Commissioners at the Landmarks Preservation Commission have voted in favor of an initially controversial proposal to change the rules under which the agency operates.
Unlike at the last hearing, those who testified were generally in favor of the proposed changes.
After nearly a year of heated debate between preservationists and the Landmarks Preservation Commission over a controversial proposal to change the rules under which the agency operates, the LPC announced they will hold another public hearing on the matter on October 16.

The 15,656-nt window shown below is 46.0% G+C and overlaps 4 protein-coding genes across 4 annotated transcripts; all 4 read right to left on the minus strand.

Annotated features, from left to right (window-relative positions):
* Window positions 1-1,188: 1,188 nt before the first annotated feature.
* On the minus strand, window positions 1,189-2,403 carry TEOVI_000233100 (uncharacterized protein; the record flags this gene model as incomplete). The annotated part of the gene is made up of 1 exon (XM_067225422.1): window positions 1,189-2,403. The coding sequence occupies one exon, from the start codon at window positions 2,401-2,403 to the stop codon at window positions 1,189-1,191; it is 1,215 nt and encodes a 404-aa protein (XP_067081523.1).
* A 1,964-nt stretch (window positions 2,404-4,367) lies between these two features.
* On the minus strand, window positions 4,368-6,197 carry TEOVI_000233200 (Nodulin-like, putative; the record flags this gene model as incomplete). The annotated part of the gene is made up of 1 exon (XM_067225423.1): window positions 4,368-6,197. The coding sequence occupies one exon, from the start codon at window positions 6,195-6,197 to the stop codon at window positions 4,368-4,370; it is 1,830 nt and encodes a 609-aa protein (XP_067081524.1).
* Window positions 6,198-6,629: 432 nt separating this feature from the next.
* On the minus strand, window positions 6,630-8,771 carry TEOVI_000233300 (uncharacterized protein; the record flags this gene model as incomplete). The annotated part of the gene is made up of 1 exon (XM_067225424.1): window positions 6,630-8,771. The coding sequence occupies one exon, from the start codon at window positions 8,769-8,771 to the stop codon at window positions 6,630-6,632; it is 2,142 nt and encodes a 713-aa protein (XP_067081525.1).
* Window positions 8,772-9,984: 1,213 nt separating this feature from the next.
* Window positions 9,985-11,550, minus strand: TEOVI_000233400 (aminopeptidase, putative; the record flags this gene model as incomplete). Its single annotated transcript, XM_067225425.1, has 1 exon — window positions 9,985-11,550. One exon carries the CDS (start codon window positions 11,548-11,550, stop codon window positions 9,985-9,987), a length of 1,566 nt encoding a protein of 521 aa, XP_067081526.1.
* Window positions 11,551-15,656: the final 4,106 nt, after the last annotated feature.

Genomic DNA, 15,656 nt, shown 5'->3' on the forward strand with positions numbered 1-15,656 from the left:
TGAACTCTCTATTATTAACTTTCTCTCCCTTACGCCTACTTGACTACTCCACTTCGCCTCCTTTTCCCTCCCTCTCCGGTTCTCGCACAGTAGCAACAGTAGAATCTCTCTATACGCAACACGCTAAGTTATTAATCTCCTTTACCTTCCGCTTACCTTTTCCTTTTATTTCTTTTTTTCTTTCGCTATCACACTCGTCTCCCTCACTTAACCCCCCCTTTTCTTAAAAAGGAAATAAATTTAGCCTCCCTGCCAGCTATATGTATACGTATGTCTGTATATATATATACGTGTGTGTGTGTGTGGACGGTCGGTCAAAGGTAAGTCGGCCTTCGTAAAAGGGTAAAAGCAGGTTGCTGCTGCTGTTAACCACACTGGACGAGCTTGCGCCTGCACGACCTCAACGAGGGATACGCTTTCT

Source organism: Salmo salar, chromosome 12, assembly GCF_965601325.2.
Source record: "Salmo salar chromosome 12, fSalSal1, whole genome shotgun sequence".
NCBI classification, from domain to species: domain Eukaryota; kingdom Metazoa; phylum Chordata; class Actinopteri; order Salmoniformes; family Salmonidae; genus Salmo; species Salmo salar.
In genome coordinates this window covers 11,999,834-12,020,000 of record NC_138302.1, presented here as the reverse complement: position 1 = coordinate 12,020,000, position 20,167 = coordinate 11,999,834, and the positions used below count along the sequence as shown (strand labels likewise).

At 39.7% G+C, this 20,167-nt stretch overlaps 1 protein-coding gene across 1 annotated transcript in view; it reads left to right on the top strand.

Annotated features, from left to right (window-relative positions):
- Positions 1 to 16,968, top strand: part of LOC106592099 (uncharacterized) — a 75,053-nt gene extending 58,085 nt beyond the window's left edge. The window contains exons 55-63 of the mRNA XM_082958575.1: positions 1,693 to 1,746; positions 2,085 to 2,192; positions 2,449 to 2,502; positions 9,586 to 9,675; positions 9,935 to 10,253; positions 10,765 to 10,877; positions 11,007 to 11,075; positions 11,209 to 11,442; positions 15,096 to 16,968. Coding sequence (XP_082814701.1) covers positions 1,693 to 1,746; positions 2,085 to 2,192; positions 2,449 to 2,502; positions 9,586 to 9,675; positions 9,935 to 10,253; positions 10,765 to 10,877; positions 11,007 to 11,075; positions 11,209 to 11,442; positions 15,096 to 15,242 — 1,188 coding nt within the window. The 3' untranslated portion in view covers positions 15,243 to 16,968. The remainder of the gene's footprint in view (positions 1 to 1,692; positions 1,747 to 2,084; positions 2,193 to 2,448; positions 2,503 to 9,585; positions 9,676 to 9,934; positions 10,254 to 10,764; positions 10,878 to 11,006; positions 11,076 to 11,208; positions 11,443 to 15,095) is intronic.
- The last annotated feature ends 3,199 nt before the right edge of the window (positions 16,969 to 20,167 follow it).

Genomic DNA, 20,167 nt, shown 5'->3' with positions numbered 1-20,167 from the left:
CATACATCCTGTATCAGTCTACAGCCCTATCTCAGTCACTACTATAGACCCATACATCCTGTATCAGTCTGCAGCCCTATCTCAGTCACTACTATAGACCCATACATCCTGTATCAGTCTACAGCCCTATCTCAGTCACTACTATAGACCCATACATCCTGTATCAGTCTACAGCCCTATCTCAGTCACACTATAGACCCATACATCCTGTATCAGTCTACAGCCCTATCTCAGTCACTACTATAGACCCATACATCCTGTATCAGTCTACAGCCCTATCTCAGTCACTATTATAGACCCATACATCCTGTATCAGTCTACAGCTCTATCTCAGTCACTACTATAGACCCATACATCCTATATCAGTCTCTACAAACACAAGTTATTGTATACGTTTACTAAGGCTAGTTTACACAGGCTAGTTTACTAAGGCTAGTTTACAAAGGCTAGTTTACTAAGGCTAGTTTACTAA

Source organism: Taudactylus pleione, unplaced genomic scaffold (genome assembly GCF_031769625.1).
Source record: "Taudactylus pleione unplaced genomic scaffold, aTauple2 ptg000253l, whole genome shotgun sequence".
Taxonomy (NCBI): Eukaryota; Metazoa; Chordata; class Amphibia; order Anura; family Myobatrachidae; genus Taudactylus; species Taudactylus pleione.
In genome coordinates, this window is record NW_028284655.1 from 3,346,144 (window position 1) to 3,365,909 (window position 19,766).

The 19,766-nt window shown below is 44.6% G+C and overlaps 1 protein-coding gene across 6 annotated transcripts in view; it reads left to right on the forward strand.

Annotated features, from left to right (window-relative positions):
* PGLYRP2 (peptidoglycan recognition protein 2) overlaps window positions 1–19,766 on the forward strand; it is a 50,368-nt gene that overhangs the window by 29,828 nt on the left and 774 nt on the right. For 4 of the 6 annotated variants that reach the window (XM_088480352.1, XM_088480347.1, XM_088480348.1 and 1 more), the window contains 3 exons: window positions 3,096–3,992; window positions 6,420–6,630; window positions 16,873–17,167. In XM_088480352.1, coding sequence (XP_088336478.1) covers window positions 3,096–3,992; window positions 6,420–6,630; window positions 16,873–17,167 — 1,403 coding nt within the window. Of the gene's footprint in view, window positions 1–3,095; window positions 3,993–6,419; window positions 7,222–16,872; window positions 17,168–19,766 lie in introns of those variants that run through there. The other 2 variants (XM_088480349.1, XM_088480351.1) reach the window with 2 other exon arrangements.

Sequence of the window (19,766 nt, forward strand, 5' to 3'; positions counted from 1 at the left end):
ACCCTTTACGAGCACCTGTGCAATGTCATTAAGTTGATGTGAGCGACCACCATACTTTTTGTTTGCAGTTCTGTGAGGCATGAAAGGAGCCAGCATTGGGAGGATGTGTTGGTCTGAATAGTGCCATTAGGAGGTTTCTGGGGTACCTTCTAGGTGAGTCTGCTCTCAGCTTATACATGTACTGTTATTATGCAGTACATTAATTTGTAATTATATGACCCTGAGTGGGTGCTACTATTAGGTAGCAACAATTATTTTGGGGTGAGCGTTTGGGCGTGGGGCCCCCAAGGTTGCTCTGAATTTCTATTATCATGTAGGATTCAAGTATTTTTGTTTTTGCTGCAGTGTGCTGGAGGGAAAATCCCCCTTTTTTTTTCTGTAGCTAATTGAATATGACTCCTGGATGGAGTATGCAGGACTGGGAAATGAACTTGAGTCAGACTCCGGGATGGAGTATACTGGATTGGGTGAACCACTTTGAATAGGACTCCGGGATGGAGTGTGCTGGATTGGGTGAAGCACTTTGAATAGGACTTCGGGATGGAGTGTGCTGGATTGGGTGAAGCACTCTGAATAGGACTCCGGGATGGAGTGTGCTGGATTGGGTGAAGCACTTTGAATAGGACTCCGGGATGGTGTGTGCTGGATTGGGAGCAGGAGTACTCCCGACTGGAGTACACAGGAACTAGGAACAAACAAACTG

Will the changes streamline the application process or pave the way for development at the expense of historic preservation?
In an unusual move, preservation groups across New York City have signed a joint letter requesting that the LPC withdraw their proposed rules amendments.
A majority of people spoke against the Landmark Preservation Commission’s proposed rule amendments at an unusually crowded and contentious public hearing Tuesday.
Two dozen neighborhood groups have signed onto a letter calling for the replacement of Chair Meenakshi Srinivasan with "someone with a proven track record and expertise in historic preservation."
Another big fight is brewing over landmarking and development in New York City.